The GDA is a complex, time-consuming and costly process. The process typically takes five years to complete and the regulators’ costs alone (which are charged to the Requesting Party) run into tens of millions of pounds. The Requesting Party’s own costs will be of a similar magnitude. Areva’s European Pressurised Reactor, which Hinkley Point C will use, successfully completed the GDA in December 2012. The Hitachi-GE Advanced Boiling Water Reactor, to be used at the Horizon project at Wylfa, Anglesey, and the Westinghouse AP1000 reactor, to be used at the NuGen project at Moorside, Cumbria, are both currently at advanced stages of the GDA.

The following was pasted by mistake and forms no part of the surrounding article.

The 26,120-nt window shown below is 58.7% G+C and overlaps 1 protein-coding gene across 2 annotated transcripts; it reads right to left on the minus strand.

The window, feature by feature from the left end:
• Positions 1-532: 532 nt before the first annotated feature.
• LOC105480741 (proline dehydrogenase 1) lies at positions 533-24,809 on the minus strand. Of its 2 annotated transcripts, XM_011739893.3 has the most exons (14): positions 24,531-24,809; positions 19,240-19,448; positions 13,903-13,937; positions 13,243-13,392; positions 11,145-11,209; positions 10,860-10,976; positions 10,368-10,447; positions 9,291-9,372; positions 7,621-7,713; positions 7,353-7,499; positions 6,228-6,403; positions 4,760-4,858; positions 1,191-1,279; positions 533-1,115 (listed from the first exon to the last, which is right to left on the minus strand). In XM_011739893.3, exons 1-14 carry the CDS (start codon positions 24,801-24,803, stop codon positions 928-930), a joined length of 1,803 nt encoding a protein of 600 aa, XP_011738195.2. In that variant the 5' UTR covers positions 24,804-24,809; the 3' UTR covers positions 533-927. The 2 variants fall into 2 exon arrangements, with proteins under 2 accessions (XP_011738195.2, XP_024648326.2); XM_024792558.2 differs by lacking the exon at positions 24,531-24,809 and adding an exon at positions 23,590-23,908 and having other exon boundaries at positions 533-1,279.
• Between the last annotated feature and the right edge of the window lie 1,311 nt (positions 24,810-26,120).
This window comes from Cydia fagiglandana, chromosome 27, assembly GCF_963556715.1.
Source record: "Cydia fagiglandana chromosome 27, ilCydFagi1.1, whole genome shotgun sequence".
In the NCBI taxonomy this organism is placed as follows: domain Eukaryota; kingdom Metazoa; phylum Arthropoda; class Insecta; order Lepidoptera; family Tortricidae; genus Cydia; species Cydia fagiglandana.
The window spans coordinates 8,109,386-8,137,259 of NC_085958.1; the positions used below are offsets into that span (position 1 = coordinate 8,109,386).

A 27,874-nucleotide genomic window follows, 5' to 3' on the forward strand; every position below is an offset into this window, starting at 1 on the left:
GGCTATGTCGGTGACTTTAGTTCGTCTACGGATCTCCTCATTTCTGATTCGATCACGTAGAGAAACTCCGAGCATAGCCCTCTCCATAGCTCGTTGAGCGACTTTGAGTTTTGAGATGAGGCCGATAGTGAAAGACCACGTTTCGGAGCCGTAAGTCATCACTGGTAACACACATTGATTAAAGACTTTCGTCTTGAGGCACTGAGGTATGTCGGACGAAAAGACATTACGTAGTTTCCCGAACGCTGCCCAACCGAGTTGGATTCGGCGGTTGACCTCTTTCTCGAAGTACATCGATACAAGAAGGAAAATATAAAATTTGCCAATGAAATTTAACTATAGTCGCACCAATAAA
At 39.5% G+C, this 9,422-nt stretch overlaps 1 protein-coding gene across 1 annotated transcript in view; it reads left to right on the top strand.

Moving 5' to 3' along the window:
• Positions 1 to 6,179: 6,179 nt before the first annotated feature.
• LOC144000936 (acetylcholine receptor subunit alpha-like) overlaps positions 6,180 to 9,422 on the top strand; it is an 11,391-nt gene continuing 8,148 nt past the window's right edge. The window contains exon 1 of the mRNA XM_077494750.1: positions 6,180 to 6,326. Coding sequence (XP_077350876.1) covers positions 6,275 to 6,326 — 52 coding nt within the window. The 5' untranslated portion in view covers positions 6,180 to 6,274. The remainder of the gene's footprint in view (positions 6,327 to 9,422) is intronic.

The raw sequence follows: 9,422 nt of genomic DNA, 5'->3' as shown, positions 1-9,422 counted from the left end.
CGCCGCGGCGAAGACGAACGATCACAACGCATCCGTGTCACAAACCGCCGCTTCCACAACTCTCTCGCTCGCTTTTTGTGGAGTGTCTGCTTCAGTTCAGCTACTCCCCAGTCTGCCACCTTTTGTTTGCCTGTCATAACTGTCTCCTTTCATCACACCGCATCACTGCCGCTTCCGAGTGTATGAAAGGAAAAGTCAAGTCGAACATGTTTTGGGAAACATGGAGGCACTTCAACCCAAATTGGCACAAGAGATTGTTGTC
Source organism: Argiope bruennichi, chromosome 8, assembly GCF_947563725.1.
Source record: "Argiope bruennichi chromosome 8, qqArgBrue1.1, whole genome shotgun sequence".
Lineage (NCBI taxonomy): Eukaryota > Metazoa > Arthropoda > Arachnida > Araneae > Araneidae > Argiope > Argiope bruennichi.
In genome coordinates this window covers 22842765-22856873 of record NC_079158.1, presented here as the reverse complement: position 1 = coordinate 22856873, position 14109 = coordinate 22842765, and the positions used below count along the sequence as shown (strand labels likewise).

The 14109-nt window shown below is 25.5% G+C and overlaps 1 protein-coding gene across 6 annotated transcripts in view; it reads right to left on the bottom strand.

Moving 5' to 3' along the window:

The commencement of the GDA for the Hualong Reactor represents clear steps, by both CGN and the UK government, down a path toward the emergence of nuclear power stations owned and designed by Chinese state-owned entities in the UK. This will no doubt prove a controversial, albeit not unexpected, step – safety and security concerns over CGN’s involvement as a mere equity investor in Hinkley Point C (not the technology provider) were the source of much public and political debate in the UK. The government’s ‘pause for thought’ prior to its final approval of that project was seen, at least partly, as a nod in the direction of those who articulated concerns over China’s involvement. For CGN, however, the GDA represents more than just a route to the UK nuclear market (a significant prize in itself): it is regarded as an international gold standard for nuclear reactor design assessment and perceived as a possible gateway into many emerging nuclear nations that do not have equivalent processes in place (notwithstanding current IAEA guidance for each State to perform its own independent assessments). We can be certain that the GDA will be conducted independently and on the exact same basis as the other technologies which have passed, or are currently passing, through it. It will be extremely rigorous, focus solely on the technology design and take many years to complete. Meanwhile, the public and politicians will have plenty of time to discuss and debate.